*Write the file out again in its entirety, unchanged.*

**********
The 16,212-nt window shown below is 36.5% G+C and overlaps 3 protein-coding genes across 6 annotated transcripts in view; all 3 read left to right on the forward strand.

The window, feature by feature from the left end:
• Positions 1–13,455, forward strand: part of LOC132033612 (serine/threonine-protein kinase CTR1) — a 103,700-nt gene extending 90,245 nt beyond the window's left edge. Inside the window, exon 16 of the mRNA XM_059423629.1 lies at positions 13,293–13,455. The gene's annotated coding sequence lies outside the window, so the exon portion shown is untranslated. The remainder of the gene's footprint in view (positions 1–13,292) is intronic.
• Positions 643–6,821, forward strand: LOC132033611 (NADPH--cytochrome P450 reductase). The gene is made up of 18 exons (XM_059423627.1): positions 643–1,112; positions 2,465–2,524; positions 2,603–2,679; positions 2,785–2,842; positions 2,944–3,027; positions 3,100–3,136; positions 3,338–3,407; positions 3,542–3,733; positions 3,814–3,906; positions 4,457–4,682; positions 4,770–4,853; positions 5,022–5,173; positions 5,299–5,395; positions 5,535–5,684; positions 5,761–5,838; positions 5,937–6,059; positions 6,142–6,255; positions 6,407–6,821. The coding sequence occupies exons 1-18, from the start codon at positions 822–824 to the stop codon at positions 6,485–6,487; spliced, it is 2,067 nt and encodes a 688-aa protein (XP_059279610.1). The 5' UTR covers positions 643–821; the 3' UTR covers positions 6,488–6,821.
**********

The 16,212-nt window shown below is 36.5% G+C and overlaps 3 protein-coding genes across 6 annotated transcripts in view; all 3 read left to right on the forward strand.

The window, feature by feature from the left end:
• Positions 1–13,455, forward strand: part of LOC132033612 (serine/threonine-protein kinase CTR1) — a 103,700-nt gene extending 90,245 nt beyond the window's left edge. Inside the window, exon 16 of the mRNA XM_059423629.1 lies at positions 13,293–13,455. The gene's annotated coding sequence lies outside the window, so the exon portion shown is untranslated. The remainder of the gene's footprint in view (positions 1–13,292) is intronic.
• Positions 643–6,821, forward strand: LOC132033611 (NADPH--cytochrome P450 reductase). The gene is made up of 18 exons (XM_059423627.1): positions 643–1,112; positions 2,465–2,524; positions 2,603–2,679; positions 2,785–2,842; positions 2,944–3,027; positions 3,100–3,136; positions 3,338–3,407; positions 3,542–3,733; positions 3,814–3,906; positions 4,457–4,682; positions 4,770–4,853; positions 5,022–5,173; positions 5,299–5,395; positions 5,535–5,684; positions 5,761–5,838; positions 5,937–6,059; positions 6,142–6,255; positions 6,407–6,821. The coding sequence occupies exons 1-18, from the start codon at positions 822–824 to the stop codon at positions 6,485–6,487; spliced, it is 2,067 nt and encodes a 688-aa protein (XP_059279610.1). The 5' UTR covers positions 643–821; the 3' UTR covers positions 6,488–6,821.